Business

Construction insolvencies 'up 19% due to cuts'

Housing construction site
Image caption Almost 1,000 construction firms went into insolvency between January and March, the report says

Insolvencies in the construction sector have risen sharply due to public sector spending cuts, a report suggests.

The number of construction firms in the UK that became insolvent in the first quarter of the year rose by 19% from the previous quarter to almost 1,000, said accountancy firm Wilkins Kennedy.

The industry was now in a "double dip [recession]", it added.

Figures released earlier this month suggested the construction industry had slowed sharply in April.

The closely-watched Purchasing Managers' Index (PMI) for construction fell to 53.3 in April from 56.4 in March, due in part to a contraction in housing activity.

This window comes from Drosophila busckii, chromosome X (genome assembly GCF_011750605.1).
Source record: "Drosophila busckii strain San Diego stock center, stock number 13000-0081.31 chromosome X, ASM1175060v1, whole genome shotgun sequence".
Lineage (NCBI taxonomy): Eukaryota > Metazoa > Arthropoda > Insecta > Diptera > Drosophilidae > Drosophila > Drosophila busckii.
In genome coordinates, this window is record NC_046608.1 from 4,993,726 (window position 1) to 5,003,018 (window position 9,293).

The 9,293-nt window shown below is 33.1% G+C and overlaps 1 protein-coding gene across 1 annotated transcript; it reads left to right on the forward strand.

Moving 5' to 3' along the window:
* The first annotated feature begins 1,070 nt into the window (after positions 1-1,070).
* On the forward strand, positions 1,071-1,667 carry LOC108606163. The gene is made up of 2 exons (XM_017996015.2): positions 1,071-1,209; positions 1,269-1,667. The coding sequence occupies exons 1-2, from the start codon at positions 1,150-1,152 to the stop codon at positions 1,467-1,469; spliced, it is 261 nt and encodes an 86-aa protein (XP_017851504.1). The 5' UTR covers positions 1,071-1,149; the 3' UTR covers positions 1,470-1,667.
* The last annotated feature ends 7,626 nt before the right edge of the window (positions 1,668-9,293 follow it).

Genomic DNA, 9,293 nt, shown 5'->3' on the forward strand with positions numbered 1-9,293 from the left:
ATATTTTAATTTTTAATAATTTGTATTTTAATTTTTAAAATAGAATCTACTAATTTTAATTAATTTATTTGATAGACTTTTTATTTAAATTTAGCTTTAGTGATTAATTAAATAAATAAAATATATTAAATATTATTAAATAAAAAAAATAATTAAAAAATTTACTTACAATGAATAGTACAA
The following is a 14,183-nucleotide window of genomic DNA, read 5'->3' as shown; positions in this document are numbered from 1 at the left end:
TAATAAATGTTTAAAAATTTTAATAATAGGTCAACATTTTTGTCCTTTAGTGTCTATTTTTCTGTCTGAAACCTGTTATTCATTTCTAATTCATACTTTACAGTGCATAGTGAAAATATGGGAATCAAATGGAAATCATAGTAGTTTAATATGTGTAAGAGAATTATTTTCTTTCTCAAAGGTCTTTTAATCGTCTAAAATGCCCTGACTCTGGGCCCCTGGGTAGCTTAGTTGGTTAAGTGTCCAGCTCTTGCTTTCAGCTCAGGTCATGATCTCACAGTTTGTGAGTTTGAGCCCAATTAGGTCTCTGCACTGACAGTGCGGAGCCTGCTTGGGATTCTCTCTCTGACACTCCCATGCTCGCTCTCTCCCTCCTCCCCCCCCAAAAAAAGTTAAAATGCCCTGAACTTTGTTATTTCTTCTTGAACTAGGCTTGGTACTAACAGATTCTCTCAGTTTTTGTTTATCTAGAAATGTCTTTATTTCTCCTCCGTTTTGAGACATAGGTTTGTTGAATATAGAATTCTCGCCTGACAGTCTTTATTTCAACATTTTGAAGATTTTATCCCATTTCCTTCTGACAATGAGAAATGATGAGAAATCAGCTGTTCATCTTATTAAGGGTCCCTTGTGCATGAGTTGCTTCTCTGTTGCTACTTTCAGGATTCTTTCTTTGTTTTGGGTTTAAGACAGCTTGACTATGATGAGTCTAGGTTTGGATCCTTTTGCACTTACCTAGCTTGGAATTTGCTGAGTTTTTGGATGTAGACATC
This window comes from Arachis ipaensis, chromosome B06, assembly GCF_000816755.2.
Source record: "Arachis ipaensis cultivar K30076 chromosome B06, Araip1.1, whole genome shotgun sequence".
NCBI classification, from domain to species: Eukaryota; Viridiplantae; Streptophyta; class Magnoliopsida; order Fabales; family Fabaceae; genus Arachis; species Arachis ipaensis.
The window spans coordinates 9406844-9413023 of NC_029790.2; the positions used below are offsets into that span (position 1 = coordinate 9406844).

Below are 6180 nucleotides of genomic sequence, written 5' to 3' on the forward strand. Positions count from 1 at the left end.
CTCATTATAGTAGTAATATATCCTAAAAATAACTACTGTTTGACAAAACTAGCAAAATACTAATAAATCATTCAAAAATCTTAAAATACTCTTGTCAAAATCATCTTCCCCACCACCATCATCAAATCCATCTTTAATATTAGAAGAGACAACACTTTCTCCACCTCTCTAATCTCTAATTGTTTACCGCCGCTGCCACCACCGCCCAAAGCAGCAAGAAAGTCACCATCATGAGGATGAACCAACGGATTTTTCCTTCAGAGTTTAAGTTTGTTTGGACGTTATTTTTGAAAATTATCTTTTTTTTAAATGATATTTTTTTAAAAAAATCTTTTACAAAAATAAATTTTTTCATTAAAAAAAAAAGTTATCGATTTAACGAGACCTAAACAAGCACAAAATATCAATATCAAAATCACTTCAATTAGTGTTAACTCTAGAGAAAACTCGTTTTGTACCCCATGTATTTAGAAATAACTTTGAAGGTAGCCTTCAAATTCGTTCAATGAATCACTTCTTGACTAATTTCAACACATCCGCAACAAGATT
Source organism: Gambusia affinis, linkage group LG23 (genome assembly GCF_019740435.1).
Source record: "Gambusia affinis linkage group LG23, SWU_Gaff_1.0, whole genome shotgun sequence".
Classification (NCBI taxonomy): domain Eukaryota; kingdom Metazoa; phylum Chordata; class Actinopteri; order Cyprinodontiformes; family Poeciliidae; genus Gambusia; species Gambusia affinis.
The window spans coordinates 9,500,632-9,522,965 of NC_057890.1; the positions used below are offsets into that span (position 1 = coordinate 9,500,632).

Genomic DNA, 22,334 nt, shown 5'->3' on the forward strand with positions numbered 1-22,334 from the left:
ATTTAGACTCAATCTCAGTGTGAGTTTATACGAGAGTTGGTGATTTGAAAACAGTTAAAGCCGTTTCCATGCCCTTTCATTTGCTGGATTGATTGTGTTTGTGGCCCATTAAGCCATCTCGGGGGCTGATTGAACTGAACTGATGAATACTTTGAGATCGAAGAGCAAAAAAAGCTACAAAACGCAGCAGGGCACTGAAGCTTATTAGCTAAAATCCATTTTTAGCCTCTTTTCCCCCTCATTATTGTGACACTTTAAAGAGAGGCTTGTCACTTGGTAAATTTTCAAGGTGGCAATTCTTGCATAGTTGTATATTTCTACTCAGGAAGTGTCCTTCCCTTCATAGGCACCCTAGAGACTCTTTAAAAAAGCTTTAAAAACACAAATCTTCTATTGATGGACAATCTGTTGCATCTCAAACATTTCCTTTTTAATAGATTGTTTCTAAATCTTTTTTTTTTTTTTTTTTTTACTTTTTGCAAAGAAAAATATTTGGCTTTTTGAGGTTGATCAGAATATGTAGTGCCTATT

Wider impact

The number of businesses in the sector going bust in the first quarter rose to 948 from 796 in the final three months of 2010, Wilkins Kennedy said.

"The government has slashed capital spending on infrastructure across the board in order to plug the deficit and that has pushed the construction sector into a double dip," said Anthony Cork, director at the firm.

"The question now is how quickly private sector construction work will be able to pick up the slack left by public sector. So far this has not happened."

He added that the cuts could also be felt by smaller tradespeople who rely on work from construction companies.

"Many companies could be forced to pass their pain down through their supply chain, which will have a big impact on sub-contractors, electricians, plumbers and builders merchants," he said.

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